Szechuan spicy peanuts are an addictive beer accompaniment. Crunchy, salty, slightly sweet, and fiercely hot, with the citrusy tingle of numbingness. You won’t able to stop once you pop the first peanut into your mouth.
The real name of this spicy peanut dish is Huang Fei Hong spicy peanuts (黄飞鸿花生), a famous Chinese snack that combines the numbing spicy Szechuan seasoning with fried peanuts. I wasn’t surprised when I saw it recommended by Saveur as “pure dynamite”.
It’s difficult to find this snack in Asian markets here in the US. And they are pricey on Amazon. The good news is that now you can make them at home.
Creating the perfect Huang Fei Hong Spicy Peanuts requires quite a bit of effort.
The most time consuming part is peeling the peanuts.
In this recipe, I used the old-fashioned method – soaking the peanuts in warm water and peeling them one by one. Not that it’s the fastest or the easiest way to do it. It’s what my mom does. I’m sentimentally attached to this method because it reminds me of the good ol’ homemade food at my parents’ place. If you’re going to use the same method, make sure you turn on the TV while peeling the peanuts. It makes the process less tedious.
Or, you can use this smart way to peel a ton of peanuts faster (you’ll need to roast the peanuts first, so skip the frying step in the recipe below if you peel the peanuts this way).
The second step is frying the peanuts. To make proper crispy and crunchy peanuts, you need to roast them very slowly without burning them. You could (1) cook them with a little oil and constantly stir them; or (2) fry them. I tried both and the latter was the winner. The peanuts cooked more evenly. Plus, it saved a lot of stirring. I suggest you use a wok, so you can use the minimum amount of oil to cover all the peanuts. The peanuts will barely absorb any oil and you can save the oil for later use.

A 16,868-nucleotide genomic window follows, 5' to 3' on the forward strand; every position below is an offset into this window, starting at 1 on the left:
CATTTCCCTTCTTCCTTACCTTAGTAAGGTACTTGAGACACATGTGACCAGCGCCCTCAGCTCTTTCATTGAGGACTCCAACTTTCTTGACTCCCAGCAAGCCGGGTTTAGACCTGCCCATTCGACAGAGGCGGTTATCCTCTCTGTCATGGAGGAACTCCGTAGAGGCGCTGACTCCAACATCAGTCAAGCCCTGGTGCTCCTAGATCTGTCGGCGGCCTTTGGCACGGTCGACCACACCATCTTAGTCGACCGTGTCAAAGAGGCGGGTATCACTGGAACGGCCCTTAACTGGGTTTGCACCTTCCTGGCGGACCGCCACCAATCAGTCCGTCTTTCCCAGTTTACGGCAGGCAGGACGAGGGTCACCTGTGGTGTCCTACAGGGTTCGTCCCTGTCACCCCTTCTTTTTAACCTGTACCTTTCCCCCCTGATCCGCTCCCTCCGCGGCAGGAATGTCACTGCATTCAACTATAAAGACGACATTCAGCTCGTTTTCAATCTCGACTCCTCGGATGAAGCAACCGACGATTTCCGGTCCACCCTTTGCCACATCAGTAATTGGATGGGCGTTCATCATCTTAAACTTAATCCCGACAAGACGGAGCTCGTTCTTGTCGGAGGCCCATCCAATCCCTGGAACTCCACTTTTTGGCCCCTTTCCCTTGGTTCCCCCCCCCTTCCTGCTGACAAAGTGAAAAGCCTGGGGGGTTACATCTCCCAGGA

The third step is to season the peanuts.
To do this step properly, you have to remove the extra oil from the wok. Otherwise you’ll end up with oil-soaked peanuts that are bland and flavorless.
The other key to seasoning is to use ground spices instead of whole chili peppers and Szechuan peppercorns. Yes, the real-deal Huang Fei Hong peanuts contain whole chili peppers in the bag. They are just there as garnish. The peanuts won’t absorb enough flavor during the short cooking time. So always use plenty of ground spices to properly season the peanuts.
It might seem like a ton of flavoring for such a small batch of peanuts. But trust me, it is not too much. This won’t be the healthiest thing in the world, but using less spices will definitely kill the joy.
You will spend an entire hour (or two, if including the soaking time) to make this small appetizer. But once you pop a peanut into your mouth, you’ll know it was worth every single minute.
If you give this recipe a try, let us know! Leave a comment, rate it (once you’ve tried it), and take a picture and tag it #omnivorescookbook on Instagram! I’d love to see what you come up with. Cheers, friends!
- 1 cup raw peanuts
- 1/2 cup vegetable oil or enough to cover the peanuts
- (Optional) 5 dried chili peppers and 1 teaspoon Sichuan peppercorn for garnish
- Cover peanuts with warm water. Let soak for 30 minutes to 4 hours. Peel and discard the skin. Drain and pat dry peanuts with paper towel.
- Combine all the ingredients for the spice mix in a small bowl.
- Add peanuts into a wok and oil to cover. Turn on medium heat. Cook until the peanuts start to sizzle. Turn to medium low heat. Cook and stir occasionally until the surface turns pale yellow. Transfer peanuts using a colander onto a plate layered with paper towels. Remove extra oil from the wok and reserve just 1 teaspoon.
- (Optional) Add chili peppers and Sichuan peppercorns into the same wok. Cook and stir until fragrant.
- Return peanuts to wok. Add the spice mix. Stir to mix well so the peanuts are evenly covered with spices. Transfer peanuts onto a big plate to cool. Don’t worry if the peanuts are not crispy enough when they’re still warm. They’ll crisp up and become crunchy once completely cooled.
- Serve immediately as a snack or store in an air-tight container.
I won’t suggest using store-bought Sichuan peppercorn powder. But if using, add less (1/4 teaspoon as a start) to the dish.